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Ontario Finance Minister Vic Fedeli speaks with media following meetings with federal, provincial and territorial counterparts in Ottawa, Dec. 10, 2018.

Adrian Wyld/The Canadian Press

Ontario’s first Progressive Conservative government in 15 years will table its budget for the 2019-20 fiscal year on Thursday, laying the groundwork for the next four years as the province faces a series of economic challenges.

Among other things, the budget is expected to tackle Ontario’s budget deficit and growing debt, propose child care subsidies, offer free dental care for low-income seniors and contain details about the province’s plans for the Greater Toronto Area’s transit systems.

A few smaller budget items have already been unveiled, including the legalization of tailgate parties and changes to Ontario’s licence plates.

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On the fiscal front, Finance Minister Vic Fedeli is expected to address a large budget deficit. The Tories have signalled since the election that their first budget would show a “path to balance.” The province is also carrying a net debt of $346-billion and a 40.4 per cent debt-to-GDP ratio, and faces slowing economic growth projections.

“The first full budget under the new Ontario government is without a doubt the most hotly-anticipated of the 2019 season,” wrote Bank of Montreal economist Robert Kavcic in a recent research note. Mr. Kavcic added that this new government’s policies are likely to be a ”complete U-turn” compared to the previous Liberal regime, focusing on tax relief and pulling back on program spending.

With that said, here are four things to watch for in Ontario’s budget.

Budget balance

Treasury Board President Peter Bethlenfalvy on Wednesday said there will be a “reasonable, pragmatic, sustainable path to balance” in the budget.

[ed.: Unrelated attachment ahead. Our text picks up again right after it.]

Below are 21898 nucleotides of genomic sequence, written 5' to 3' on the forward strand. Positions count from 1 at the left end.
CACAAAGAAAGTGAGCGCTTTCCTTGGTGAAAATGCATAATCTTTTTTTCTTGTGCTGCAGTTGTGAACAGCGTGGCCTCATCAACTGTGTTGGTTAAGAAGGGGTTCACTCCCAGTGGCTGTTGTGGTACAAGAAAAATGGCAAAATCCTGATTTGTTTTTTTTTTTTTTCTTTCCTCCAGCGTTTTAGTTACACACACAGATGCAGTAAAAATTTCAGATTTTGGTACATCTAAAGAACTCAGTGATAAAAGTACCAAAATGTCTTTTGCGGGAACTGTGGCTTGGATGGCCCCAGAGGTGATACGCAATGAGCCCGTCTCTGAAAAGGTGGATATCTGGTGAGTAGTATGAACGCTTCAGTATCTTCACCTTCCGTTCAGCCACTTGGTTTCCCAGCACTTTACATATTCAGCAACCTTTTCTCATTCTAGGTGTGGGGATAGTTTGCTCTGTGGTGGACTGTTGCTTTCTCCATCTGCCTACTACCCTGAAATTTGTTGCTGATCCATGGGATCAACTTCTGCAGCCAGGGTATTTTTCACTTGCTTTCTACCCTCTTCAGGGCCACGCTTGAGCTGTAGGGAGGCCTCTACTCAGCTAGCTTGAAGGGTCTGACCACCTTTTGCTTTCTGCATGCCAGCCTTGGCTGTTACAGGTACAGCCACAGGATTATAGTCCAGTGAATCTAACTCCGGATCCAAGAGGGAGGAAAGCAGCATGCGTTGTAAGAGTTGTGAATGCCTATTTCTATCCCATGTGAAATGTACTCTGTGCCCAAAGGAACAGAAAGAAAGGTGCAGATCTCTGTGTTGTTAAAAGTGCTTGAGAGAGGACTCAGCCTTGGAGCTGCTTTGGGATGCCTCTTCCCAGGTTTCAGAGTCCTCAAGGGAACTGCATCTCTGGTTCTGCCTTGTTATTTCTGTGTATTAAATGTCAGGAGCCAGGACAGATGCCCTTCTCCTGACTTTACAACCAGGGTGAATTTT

The previous Liberal government announced its own “path to balance” plan in 2013, bringing the deficit down from $11.5-billion in 2013-14 to a deficit of $2.4-billion by 2016-17. They ultimately abandoned their plans to balance the budget in favour of enhanced program spending in their final year, leading to a 2018-19 deficit that was last pegged at $13.5-billion by RBC Economics, or 1.5 per cent of GDP (by comparison, the federal government’s deficit was $14.9-billion for the same period).

“What I can say that we are looking to cut is the level of spending [of] the previous Liberal government that we inherited, which was unsustainable,” Mr. Bethlenfalvy said. “I think we’re going to do it in a way that is modest and sustainable.”

Mr. Fedeli’s fall economic statement, published in November, didn’t offer any balance or debt projections, but did suggest Ontarians should expect spending restraint – that is, consolidation and cuts – and tax relief in the coming years. The government has already announced cuts or changes to teaching positions, social assistance, OHIP, the cancellation of funding for new university campuses and is reportedly exploring a cap on public sector wages, all of which will factor into the budget’s bottom line.